#20 - Not Listening: Don't let your partner know that you value his or her opinion or feelings. Hear only what you want to hear and ignore the rest. Reinterpret whatever your partner says to suit your own needs. Better yet, interrupt whenever your partner starts to talk. Or pretend to read or fall asleep while your partner is talking. Leaving is a great combination move with this one.
#21 - Personalizing: Anybody can solve a fight by sticking to the issues. Shift to personality and character issues and you should be able to generate enough defensiveness to keep the conflict going forever. Name calling and "never" statements can help take the focus away from a healthy debate of the issues and into real character assassination.
#22 - Playing the Martyr: If timed properly, this technique can completely disorient your partner. "You're right, honey, I guess there really is no hope for me." How can your partner respond to that? If there is no other alternative, pretend to be sick until your partner's behavior changes— and blame your illness on your partner.
#23 - Self-Righteousness: This is the great morale builder. By listing and reciting every slight, injustice, inequity you’ve suffered through and sacrifice you’ve made, you will experience a renewed sense of self-righteousness. Giving advice on how to think, act, and feel maintains the superiority you need.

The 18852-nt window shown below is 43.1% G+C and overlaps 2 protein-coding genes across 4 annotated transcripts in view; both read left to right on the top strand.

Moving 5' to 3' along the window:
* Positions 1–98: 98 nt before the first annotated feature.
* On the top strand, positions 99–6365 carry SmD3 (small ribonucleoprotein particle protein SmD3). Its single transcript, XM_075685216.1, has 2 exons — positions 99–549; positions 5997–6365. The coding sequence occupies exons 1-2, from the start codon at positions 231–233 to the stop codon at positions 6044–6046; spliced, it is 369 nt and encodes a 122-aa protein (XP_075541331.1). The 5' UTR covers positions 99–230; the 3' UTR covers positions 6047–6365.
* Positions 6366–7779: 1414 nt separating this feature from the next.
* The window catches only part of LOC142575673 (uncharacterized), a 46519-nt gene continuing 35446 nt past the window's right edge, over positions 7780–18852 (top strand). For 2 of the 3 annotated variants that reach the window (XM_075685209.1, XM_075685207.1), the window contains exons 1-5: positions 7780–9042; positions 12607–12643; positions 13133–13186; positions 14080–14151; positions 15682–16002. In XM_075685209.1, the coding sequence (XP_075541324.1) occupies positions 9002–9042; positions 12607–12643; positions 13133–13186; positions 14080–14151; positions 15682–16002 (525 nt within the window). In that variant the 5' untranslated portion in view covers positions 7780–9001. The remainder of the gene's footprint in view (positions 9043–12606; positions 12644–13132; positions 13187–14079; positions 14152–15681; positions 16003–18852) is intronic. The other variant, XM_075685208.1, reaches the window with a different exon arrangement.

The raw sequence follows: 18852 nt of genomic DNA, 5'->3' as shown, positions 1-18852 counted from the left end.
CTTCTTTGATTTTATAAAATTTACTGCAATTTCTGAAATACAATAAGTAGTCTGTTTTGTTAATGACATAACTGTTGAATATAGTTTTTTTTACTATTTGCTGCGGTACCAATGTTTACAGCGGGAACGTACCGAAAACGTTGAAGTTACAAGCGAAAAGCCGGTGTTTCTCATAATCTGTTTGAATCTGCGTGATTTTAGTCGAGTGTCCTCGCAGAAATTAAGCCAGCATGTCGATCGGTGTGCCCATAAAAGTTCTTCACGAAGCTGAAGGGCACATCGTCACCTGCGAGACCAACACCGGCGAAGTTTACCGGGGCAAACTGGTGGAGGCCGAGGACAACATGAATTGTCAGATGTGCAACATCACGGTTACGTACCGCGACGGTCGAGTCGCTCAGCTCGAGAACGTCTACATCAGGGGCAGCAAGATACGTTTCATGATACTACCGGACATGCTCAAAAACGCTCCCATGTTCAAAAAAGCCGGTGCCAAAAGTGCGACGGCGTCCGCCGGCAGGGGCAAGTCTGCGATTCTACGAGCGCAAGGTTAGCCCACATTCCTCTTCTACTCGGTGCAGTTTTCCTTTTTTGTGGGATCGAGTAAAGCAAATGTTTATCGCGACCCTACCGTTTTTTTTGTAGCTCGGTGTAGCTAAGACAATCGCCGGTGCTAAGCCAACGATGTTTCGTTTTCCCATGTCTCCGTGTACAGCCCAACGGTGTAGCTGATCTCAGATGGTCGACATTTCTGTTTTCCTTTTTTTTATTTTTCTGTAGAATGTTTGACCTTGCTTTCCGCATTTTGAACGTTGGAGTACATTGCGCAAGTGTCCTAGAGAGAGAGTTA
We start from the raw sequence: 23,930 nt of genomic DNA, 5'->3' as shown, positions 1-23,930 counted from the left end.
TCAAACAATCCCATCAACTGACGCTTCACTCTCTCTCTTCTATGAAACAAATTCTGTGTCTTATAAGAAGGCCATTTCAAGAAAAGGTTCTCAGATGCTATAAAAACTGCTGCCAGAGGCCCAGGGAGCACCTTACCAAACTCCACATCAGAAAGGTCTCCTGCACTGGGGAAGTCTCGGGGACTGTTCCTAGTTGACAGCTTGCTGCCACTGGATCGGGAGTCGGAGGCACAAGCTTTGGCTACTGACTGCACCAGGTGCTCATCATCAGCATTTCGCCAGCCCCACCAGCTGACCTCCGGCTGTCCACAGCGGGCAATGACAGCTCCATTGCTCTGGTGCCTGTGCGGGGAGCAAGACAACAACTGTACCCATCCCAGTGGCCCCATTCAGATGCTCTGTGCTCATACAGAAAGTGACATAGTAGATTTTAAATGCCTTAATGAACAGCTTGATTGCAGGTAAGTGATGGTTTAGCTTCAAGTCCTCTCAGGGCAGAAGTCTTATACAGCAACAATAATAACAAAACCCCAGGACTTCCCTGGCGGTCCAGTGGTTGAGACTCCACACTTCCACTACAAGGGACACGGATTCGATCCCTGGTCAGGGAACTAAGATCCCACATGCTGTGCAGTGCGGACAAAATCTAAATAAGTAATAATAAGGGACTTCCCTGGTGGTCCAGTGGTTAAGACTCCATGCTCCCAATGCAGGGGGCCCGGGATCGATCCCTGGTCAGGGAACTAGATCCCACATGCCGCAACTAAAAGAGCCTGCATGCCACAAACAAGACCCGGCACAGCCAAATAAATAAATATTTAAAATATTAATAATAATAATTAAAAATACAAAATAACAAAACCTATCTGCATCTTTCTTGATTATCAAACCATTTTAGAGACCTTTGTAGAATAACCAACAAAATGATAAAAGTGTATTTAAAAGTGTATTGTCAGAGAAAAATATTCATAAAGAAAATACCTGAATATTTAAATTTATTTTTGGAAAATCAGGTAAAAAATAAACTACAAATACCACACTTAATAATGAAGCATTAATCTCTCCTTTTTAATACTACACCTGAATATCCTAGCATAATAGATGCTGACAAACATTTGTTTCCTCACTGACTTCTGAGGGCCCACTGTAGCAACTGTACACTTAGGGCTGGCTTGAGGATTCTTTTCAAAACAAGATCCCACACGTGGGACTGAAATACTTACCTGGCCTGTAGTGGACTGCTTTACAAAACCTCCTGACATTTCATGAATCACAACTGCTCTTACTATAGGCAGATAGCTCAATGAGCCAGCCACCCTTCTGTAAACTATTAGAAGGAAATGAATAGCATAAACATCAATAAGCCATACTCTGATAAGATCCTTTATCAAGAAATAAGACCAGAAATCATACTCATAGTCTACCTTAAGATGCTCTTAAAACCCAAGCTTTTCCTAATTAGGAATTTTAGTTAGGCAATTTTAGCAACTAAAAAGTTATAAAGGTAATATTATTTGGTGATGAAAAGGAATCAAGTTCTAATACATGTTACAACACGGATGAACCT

** CONTEST **
Tiffany Lawson Inman (aka Naked Editor) wrote a post on fighting styles last week, and she has offered us a prize for today. We are having a special give-away for anyone who posts their dirty fighting scene.
One writer who posts a fight scene in the comments could win a FREE EDIT from Tiffany. Edit is limited to 3 pages, double spaced, 12 pt font.
Note from Tiffany: When you post, give me a lead-in on who is fighting, their relationship, the motivation of the fight, the dirty techniques you used, and what outcome you are aiming for.
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Do you have new ideas about how to use these filthy fighting methods in your own stories? What is your favorite Dirty Fighting technique? Tell us all about it and provide samples from your own fiction down in the comments.
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About Jenny Hansen
By day, Jenny provides corporate communications and LinkedIn advice for professional services firms. By night she writes humor, memoir, women’s fiction, and short stories. After 20 years as a corporate trainer, she’s delighted to sit down while she works.
Photo credits: Pixabay